Friday, January 16, 2009
Burris was initially not admitted into the Senate, even though Governor of Illinois Rod Blagojevich appointed him to the position, due to allegations that the governor tried to sell the seat. Blagojevich was arrested and has been impeached for the alleged crime. Burris was denied his position on January 6 by other Democratic members of the Congress because his appointment papers were not signed by Jesse White, the Illinois Secretary of State, who had refused to sign his name due to the charges faced by Blagojevich.
Burris was officially sworn in by United States Vice President Dick Cheney with no objections from other members of the Congress. Harry Reid, the senior Democratic senator from Nevada and majority leader, who had led the opposition to Burris being appointed, welcomed him into the Senate.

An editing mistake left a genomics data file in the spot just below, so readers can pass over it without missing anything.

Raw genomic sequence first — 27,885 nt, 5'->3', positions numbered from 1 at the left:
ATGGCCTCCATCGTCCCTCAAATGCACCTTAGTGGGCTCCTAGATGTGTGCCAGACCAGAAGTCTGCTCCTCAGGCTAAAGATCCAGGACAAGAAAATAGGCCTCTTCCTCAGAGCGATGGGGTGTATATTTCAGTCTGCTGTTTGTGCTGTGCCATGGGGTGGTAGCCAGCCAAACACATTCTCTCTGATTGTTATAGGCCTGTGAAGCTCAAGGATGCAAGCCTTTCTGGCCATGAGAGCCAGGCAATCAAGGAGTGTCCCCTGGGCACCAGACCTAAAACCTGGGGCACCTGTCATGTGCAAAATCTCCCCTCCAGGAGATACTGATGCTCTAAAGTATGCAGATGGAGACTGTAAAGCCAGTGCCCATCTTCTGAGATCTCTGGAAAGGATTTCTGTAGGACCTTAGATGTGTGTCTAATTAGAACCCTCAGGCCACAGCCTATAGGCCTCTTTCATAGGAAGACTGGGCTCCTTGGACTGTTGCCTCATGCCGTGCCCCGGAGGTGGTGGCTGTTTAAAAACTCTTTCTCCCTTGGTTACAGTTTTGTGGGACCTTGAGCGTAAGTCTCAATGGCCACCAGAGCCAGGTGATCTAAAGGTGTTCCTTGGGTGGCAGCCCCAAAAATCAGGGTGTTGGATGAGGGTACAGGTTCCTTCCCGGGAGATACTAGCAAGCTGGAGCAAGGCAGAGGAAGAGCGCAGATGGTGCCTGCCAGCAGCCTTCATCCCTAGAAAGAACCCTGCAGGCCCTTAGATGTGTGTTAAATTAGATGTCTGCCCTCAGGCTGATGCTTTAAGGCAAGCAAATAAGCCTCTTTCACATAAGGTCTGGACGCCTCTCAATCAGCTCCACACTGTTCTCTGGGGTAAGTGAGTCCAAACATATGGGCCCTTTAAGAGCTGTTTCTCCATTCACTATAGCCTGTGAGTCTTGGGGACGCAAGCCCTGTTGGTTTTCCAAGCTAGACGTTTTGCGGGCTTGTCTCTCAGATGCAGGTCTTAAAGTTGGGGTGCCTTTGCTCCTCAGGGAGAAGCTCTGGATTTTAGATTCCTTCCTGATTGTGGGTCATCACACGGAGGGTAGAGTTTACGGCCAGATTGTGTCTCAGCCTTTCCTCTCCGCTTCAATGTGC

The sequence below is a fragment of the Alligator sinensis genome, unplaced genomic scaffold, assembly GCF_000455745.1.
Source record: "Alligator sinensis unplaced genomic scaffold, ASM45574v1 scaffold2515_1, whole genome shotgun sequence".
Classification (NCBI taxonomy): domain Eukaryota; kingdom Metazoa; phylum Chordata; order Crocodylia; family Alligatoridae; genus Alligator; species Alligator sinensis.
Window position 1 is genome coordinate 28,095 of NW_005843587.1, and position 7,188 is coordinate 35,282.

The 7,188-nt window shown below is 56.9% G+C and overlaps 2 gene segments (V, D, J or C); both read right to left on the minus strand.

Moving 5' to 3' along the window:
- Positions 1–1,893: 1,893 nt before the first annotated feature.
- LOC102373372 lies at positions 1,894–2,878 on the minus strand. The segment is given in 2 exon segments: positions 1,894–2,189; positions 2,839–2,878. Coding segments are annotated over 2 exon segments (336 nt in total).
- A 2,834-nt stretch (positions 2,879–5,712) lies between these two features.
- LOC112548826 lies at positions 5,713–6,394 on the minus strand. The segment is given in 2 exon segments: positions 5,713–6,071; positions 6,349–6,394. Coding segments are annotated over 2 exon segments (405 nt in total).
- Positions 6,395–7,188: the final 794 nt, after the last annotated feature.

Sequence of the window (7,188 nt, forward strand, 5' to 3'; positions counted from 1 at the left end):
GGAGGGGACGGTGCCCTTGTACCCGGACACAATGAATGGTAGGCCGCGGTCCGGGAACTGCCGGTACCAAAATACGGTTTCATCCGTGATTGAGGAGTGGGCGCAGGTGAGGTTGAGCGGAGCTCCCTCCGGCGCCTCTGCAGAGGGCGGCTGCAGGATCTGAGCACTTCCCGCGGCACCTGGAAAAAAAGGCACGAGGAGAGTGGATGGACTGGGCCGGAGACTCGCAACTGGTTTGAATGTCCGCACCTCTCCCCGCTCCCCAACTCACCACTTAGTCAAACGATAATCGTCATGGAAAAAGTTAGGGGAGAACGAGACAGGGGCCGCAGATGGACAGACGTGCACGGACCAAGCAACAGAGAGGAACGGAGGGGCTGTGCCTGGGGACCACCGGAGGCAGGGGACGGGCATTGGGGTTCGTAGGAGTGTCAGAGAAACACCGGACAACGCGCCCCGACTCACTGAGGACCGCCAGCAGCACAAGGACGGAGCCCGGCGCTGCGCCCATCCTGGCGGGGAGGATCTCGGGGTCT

“On behalf of all senators, Democrats and Republicans, we welcome you as a colleague and a friend,” Reid said.
“No one’s ever had anything against Sen. Burris. Like any other senator, he’ll have to learn the ropes and not get lost getting to committee hearings, like I have. I think he’ll come in with people open to meeting with him and getting to know him. I think it will be just fine,” said Senator Amy Klobuchar of Minnesota on the matter. Most other comments by senators stated that they were not against Burris as a person, but were against his appointment by Rod Blagojevich.
With the appointment, Burris becomes the only African-American member of the United States Senate. This makes the count of Democrats to Republicans in the Senate 58 Democrats and 41 Republicans, with the final seat waiting on a vote recount ordered by Norm Coleman in his loss to Al Franken of Minnesota.